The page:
Four months after he was injured in a staged Old West gunshow, a former Ghost Town in the Sky gunfighter said he is waiting for someone to thoroughly investigate the incident, which he believes was foul play.
For years, enrolled members and leaders of the Eastern Band of Cherokee Indians have called for the tribe to open a substance abuse rehabilitation center, but for some reason, the effort has never moved beyond words.
Candidates for Maggie Valley aldermen stood outside the polls on Election Day — one side staying toward the right and the other standing toward the left, both with signs exclaiming “Let’s Move Maggie Forward.”
Haywood County is moving slowly towards consolidating its Department of Social Services and Health Department to save money and become more efficient.
Last year, the N.C. General Assembly approved legislation that allows counties to combine the two departments into one Department of Human Services. Previously, only Mecklenburg and Wake counties were allowed to have consolidated health and social services departments.
The Jackson County Sheriff’s Office and North Carolina Chapter of the American Civil Liberties Union have reached an amicable settlement to allegations that the sheriff’s office racially profiled Latinos.
As Waynesville pedestrians mosey down North Main Street toward Walnut Street on their way home or to one of the businesses along the road, they get to a point where the sidewalk ends, where they must walk on grass or through parking lots and contend with vehicular traffic to get to where they are going.
When Cherokee Phoenix Theatres on the Qualla Boundary closes on All Hallows’ Eve, it will only have two movie screens. When it reopens the following morning, as if by some magic, the number of screens will have multiplied.
The Waynesville Board of Aldermen has waived more than $140,000 in water and sewer fees in the hopes that a Polk County developer will construct a low-income affordable housing development on Hyatt Creek Road.
The town of Sylva has struggled this year with balancing its budget and keeping businesses filling its downtown storefronts.
Going into next year, those same problems will likely continue to challenge town leaders, and whoever is elected as mayor and to the Sylva town board this November will have to grapple with how to overcome them next year.
Residents and opinion leaders from the seven westernmost counties and the Qualla Boundary have just completed a series of input sessions design to gather broad-based feedback to help answer just that question.
While infrastructure and economic development tops each candidate’s agenda, a far more consequential matter could await those who fill the four open seats on the Canton Board of Aldermen — who will Canton’s next town manager be?
All Nicole Smith could do last week was try to keep the doors open.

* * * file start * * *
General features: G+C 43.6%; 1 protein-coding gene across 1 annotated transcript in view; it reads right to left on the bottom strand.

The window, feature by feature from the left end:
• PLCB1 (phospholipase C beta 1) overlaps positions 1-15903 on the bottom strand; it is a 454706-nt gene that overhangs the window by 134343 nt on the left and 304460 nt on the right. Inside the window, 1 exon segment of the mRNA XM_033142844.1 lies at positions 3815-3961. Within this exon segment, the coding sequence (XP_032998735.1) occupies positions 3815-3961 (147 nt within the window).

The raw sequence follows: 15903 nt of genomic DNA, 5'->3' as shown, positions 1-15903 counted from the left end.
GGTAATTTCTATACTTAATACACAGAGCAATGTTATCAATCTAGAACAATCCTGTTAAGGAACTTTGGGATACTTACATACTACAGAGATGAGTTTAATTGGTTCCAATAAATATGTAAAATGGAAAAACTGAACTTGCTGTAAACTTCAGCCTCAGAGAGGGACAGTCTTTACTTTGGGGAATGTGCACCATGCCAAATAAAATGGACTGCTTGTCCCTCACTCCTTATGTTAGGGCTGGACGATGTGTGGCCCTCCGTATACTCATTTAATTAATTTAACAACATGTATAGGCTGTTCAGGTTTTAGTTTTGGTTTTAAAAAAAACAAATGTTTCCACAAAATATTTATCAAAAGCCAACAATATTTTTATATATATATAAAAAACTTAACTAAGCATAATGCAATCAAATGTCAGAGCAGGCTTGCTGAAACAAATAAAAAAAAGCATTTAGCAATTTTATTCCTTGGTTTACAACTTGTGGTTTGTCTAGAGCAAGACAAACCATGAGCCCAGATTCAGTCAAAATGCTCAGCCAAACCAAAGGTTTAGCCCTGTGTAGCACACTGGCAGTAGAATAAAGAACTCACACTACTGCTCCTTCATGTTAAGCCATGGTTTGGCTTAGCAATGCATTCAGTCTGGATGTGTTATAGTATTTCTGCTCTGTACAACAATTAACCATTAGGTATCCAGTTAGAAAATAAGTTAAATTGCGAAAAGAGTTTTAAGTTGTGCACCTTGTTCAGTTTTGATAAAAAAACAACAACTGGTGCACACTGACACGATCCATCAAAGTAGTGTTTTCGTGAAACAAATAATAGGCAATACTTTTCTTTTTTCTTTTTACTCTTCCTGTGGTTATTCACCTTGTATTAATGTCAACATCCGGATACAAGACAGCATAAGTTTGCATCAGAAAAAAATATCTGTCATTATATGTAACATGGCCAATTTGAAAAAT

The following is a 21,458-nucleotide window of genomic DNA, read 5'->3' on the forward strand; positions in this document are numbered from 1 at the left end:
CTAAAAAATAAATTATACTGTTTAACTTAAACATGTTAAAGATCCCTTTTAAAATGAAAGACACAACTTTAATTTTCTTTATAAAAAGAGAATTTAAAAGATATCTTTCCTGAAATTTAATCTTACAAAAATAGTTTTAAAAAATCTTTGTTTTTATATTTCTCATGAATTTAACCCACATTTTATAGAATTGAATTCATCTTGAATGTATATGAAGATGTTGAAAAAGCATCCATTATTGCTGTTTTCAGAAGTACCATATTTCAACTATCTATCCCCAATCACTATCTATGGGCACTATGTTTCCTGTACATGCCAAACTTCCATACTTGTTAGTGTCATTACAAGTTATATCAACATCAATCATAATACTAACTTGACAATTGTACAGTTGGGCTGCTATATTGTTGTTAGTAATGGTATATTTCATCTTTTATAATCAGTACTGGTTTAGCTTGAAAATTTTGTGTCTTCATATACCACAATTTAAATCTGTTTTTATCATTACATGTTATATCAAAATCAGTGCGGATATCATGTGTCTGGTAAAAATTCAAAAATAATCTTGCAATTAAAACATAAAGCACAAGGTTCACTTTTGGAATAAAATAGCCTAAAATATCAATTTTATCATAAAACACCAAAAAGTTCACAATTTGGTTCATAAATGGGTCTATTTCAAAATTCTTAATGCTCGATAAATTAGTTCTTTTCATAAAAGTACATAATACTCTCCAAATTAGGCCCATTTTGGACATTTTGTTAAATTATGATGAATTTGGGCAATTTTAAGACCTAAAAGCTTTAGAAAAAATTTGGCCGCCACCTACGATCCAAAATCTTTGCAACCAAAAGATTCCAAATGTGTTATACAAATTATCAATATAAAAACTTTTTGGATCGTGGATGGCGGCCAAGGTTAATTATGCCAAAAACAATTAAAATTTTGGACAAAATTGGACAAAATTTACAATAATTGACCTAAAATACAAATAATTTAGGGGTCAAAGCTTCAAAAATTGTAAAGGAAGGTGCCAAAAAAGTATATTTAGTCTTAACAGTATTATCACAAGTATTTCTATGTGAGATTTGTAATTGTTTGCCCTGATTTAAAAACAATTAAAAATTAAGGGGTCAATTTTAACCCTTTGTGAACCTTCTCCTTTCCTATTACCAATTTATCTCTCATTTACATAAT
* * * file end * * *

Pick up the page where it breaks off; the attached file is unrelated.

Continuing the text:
Either the shutdown of the federal government would end, or North Carolina officials would tell her they don’t have the million of dollars necessary to cover childcare costs for needy infants and toddlers in the state, some of whom spend their days at her small center in Waynesville.
The Haywood County Republican Party, siding with a two-time county commission candidate, has submitted a resolution to the county saying it should hire a professional appraisal firm to review all home values.
Finances and the future of the festival grounds were front and center at a Maggie Valley Board of Aldermen candidate forum last week.
About 30 spectators showed up to hear what the candidates for aldermen had to say. Each candidate answered 11 questions posed by voters and vetted by the Maggie Valley Chamber of Commerce, which sponsored the event.
Talking to kids is hard enough when life is going fine, but when their parents are going through a divorce or maybe having substance abuse problems, children can clam up. It’s Janet Thatcher’s job to gain their trust.
The tourism industry in Western North Carolina is not letting the shut down of visitor facilities on the Blue Ridge Parkway, the Great Smoky Mountains National Park or national forests in the region darken their spirits as the mountains head into the busiest tourism time of the year.
The Maggie Valley Board of Aldermen voted unanimously last week to suspend Town Manager Tim Barth and Festival Director Audrey Hagar for a week with pay after questions arose about dubious decisions made by both leading up to a country music concert at the town’s festival grounds in August.
The new voter identification requirement won’t likely affect North Carolinians who have put down roots, but more transient populations including college students may find the new regulations cumbersome.
College students in North Carolina will have to make an extra effort if they want to vote in their college town — though it won’t be an impossible feat.
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